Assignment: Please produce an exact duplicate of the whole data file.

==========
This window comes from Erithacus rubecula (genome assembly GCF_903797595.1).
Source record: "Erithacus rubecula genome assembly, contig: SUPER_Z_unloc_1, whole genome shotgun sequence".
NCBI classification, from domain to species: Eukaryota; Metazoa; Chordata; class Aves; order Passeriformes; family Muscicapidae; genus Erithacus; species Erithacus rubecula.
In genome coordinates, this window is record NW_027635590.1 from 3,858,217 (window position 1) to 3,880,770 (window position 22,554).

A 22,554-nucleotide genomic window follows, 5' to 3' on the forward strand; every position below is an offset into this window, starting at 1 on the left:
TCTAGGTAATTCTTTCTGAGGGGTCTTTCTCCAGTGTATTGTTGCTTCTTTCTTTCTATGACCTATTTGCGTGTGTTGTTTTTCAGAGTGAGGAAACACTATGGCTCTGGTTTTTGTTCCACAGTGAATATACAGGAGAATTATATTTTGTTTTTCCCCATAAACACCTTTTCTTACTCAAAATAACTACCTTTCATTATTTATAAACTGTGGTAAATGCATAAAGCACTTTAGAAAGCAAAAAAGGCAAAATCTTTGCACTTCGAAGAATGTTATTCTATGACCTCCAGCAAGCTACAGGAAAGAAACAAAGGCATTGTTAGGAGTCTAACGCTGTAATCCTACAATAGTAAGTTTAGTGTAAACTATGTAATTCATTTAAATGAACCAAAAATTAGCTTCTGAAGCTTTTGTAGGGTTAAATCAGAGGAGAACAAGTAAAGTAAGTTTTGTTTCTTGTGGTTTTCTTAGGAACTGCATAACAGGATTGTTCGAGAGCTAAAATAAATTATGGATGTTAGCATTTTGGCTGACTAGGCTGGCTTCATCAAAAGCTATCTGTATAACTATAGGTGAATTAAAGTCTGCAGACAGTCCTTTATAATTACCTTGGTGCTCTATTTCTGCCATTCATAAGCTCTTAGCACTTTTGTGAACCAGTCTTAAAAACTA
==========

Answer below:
This window comes from Erithacus rubecula (genome assembly GCF_903797595.1).
Source record: "Erithacus rubecula genome assembly, contig: SUPER_Z_unloc_1, whole genome shotgun sequence".
NCBI classification, from domain to species: Eukaryota; Metazoa; Chordata; class Aves; order Passeriformes; family Muscicapidae; genus Erithacus; species Erithacus rubecula.
In genome coordinates, this window is record NW_027635590.1 from 3,858,217 (window position 1) to 3,880,770 (window position 22,554).

A 22,554-nucleotide genomic window follows, 5' to 3' on the forward strand; every position below is an offset into this window, starting at 1 on the left:
TCTAGGTAATTCTTTCTGAGGGGTCTTTCTCCAGTGTATTGTTGCTTCTTTCTTTCTATGACCTATTTGCGTGTGTTGTTTTTCAGAGTGAGGAAACACTATGGCTCTGGTTTTTGTTCCACAGTGAATATACAGGAGAATTATATTTTGTTTTTCCCCATAAACACCTTTTCTTACTCAAAATAACTACCTTTCATTATTTATAAACTGTGGTAAATGCATAAAGCACTTTAGAAAGCAAAAAAGGCAAAATCTTTGCACTTCGAAGAATGTTATTCTATGACCTCCAGCAAGCTACAGGAAAGAAACAAAGGCATTGTTAGGAGTCTAACGCTGTAATCCTACAATAGTAAGTTTAGTGTAAACTATGTAATTCATTTAAATGAACCAAAAATTAGCTTCTGAAGCTTTTGTAGGGTTAAATCAGAGGAGAACAAGTAAAGTAAGTTTTGTTTCTTGTGGTTTTCTTAGGAACTGCATAACAGGATTGTTCGAGAGCTAAAATAAATTATGGATGTTAGCATTTTGGCTGACTAGGCTGGCTTCATCAAAAGCTATCTGTATAACTATAGGTGAATTAAAGTCTGCAGACAGTCCTTTATAATTACCTTGGTGCTCTATTTCTGCCATTCATAAGCTCTTAGCACTTTTGTGAACCAGTCTTAAAAACTA